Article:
The new home of the library was the second floor of the city hall. It was a wood frame building, which stood on the same site of the present city hall on 5th Street.
At some point between 1910 and 1918, the library was moved from the city hall to the high school. In 1918, the library was moved into a new brick structure on the corner of 4th and Hewett streets.
A $10,000 grant from the Carnegie Foundation funded the construction of the building, often referred to as a “Carnegie Library.” Neillsville had an advantage when it came to addressing Carnegie Foundation money in the form of Mrs. J. W. Hommel, who came to Neillsville to live with her second husband. Her first husband was George C. Carnegie, whose father was a nephew of Andrew Carnegie, who made a fortune in the steel industry.
Mrs. Hommel applied for and received the Carnegie Foundation grant to construct a Free Carnegie Library building in Neillsville. The $10,000 funded the cost of the building, with two stipulations: the city had to provide a central location, and the city council had to pledge to maintain and support the building after construction.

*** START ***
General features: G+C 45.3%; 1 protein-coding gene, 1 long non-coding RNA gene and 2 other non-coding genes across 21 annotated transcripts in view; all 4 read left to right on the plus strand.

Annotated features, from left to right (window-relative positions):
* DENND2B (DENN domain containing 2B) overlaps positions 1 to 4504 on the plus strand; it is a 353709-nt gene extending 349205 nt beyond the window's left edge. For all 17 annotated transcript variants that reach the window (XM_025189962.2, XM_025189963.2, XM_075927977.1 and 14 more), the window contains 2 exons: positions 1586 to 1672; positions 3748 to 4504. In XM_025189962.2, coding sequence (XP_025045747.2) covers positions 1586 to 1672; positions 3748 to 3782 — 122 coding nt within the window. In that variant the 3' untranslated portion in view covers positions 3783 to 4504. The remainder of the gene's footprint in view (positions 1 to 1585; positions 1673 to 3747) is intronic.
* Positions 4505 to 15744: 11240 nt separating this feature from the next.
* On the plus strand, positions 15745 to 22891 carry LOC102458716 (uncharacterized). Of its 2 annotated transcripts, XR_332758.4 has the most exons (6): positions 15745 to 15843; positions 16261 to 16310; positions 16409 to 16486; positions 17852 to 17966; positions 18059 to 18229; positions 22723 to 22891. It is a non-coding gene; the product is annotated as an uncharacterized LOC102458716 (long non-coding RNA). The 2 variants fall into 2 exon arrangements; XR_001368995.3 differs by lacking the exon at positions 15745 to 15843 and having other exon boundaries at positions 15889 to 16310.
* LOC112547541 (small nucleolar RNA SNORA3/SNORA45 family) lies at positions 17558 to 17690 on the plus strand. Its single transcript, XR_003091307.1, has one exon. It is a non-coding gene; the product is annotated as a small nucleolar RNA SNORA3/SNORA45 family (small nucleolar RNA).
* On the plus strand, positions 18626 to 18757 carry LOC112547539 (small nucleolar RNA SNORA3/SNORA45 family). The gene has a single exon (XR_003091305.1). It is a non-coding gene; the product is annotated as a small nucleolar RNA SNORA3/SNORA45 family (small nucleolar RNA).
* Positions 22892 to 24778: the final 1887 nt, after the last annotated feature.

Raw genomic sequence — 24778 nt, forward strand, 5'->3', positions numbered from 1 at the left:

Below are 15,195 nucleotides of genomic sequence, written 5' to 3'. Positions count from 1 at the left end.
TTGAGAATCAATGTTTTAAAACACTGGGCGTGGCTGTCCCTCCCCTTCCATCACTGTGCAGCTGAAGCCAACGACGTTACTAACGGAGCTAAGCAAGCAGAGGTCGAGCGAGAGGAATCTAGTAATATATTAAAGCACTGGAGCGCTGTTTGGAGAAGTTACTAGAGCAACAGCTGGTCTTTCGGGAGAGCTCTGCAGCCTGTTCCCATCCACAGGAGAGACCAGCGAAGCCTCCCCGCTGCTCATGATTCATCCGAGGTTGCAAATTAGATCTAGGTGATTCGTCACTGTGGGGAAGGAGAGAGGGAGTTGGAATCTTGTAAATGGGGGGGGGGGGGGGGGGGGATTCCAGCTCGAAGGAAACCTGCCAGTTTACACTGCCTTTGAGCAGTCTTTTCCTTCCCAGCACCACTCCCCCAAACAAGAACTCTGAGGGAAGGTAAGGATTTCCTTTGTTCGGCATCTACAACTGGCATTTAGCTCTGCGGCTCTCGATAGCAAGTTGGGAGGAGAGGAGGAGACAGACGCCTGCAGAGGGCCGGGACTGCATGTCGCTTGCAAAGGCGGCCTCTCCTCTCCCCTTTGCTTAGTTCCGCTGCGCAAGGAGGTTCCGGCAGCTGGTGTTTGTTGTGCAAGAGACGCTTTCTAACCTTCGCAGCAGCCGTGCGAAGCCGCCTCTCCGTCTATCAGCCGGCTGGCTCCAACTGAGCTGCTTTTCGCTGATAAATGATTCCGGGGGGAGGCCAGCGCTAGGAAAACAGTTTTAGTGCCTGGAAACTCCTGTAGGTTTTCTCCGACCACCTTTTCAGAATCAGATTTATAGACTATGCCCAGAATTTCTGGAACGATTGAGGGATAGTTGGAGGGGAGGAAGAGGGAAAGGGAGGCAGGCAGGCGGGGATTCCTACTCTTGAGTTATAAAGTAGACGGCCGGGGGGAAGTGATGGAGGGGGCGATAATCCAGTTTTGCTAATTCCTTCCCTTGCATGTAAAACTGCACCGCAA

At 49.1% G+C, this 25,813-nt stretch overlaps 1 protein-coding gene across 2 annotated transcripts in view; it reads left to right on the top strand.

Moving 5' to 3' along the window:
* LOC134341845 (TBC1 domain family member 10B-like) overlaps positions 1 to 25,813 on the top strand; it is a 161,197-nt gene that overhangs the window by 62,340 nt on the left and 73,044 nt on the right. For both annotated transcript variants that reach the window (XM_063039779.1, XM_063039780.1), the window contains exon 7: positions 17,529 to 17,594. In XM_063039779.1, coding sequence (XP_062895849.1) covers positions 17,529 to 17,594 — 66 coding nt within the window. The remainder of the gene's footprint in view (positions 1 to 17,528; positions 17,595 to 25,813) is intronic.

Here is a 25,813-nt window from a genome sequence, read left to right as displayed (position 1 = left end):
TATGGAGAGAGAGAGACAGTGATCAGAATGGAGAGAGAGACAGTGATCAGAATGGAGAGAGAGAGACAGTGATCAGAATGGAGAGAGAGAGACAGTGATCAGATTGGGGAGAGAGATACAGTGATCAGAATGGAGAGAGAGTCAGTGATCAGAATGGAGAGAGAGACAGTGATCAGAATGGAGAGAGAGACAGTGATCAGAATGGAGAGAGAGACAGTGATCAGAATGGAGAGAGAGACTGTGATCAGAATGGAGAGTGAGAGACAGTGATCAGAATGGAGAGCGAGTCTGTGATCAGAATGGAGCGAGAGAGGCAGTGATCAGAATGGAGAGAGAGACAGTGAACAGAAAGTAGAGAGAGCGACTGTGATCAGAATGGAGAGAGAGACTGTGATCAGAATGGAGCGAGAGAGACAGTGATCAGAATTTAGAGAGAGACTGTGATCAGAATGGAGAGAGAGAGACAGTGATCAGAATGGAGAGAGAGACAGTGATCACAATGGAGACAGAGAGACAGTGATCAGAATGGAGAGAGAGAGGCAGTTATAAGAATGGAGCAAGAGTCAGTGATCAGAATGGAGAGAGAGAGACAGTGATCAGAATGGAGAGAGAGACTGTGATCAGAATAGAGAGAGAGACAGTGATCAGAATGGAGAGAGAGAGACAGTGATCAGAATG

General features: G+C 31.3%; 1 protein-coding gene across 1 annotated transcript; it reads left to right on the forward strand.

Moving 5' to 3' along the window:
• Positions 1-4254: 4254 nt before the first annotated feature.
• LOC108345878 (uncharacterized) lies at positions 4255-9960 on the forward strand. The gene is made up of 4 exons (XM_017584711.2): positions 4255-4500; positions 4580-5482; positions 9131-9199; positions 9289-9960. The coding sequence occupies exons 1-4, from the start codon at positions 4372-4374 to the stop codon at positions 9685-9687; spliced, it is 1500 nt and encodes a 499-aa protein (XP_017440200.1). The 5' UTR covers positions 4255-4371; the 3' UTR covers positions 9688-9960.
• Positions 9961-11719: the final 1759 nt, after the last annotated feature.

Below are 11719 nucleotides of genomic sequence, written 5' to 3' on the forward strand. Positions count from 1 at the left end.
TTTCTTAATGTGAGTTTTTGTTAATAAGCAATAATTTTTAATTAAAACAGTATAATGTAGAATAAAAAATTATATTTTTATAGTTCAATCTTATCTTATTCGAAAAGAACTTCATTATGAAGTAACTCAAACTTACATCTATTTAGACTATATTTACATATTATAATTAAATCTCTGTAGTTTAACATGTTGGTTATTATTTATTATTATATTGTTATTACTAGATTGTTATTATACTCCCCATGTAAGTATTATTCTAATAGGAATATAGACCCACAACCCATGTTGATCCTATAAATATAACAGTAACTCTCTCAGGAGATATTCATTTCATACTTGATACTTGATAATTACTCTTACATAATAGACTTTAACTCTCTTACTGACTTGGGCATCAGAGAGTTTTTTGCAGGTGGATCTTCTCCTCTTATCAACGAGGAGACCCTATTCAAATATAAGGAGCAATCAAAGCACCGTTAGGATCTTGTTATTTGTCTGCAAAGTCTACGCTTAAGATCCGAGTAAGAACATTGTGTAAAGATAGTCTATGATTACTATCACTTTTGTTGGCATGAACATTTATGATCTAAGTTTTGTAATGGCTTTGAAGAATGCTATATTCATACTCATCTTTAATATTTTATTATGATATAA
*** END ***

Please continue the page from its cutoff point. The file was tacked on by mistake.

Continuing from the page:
A subscription fund drive was started to purchase the new library site. Awsumb, an architect from Chicago, was hired to design the building.
The Carnegie Library was to be built on an elevated level, not street level lots, a condition approved by the Neillsville Library Committee.
In 1982, the library was remodeled with a matching exterior to an addition constructed on the east side of the site. An addition was built in 1996, switching the entrance to the north side.